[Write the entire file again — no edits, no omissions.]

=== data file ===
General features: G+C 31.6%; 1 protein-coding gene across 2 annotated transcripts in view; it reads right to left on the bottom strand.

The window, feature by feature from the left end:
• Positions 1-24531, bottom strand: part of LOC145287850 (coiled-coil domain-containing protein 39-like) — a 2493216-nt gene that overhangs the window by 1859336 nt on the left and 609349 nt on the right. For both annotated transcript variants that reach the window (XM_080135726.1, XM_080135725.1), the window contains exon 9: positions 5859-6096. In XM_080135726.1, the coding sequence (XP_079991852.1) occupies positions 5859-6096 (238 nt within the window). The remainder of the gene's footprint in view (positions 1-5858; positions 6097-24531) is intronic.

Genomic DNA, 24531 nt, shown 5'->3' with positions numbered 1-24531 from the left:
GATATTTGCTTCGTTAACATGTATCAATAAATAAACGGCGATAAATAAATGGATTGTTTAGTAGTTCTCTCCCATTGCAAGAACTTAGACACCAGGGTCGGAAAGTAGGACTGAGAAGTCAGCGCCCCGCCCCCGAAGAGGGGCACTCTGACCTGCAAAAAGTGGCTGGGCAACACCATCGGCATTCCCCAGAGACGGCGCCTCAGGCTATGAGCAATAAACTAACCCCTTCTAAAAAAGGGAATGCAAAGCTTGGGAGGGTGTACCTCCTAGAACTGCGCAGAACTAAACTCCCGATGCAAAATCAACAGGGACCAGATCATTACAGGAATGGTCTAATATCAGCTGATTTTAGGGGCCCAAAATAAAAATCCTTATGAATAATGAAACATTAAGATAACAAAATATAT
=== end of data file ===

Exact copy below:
General features: G+C 31.6%; 1 protein-coding gene across 2 annotated transcripts in view; it reads right to left on the bottom strand.

The window, feature by feature from the left end:
• Positions 1-24531, bottom strand: part of LOC145287850 (coiled-coil domain-containing protein 39-like) — a 2493216-nt gene that overhangs the window by 1859336 nt on the left and 609349 nt on the right. For both annotated transcript variants that reach the window (XM_080135726.1, XM_080135725.1), the window contains exon 9: positions 5859-6096. In XM_080135726.1, the coding sequence (XP_079991852.1) occupies positions 5859-6096 (238 nt within the window). The remainder of the gene's footprint in view (positions 1-5858; positions 6097-24531) is intronic.

Genomic DNA, 24531 nt, shown 5'->3' with positions numbered 1-24531 from the left:
GATATTTGCTTCGTTAACATGTATCAATAAATAAACGGCGATAAATAAATGGATTGTTTAGTAGTTCTCTCCCATTGCAAGAACTTAGACACCAGGGTCGGAAAGTAGGACTGAGAAGTCAGCGCCCCGCCCCCGAAGAGGGGCACTCTGACCTGCAAAAAGTGGCTGGGCAACACCATCGGCATTCCCCAGAGACGGCGCCTCAGGCTATGAGCAATAAACTAACCCCTTCTAAAAAAGGGAATGCAAAGCTTGGGAGGGTGTACCTCCTAGAACTGCGCAGAACTAAACTCCCGATGCAAAATCAACAGGGACCAGATCATTACAGGAATGGTCTAATATCAGCTGATTTTAGGGGCCCAAAATAAAAATCCTTATGAATAATGAAACATTAAGATAACAAAATATAT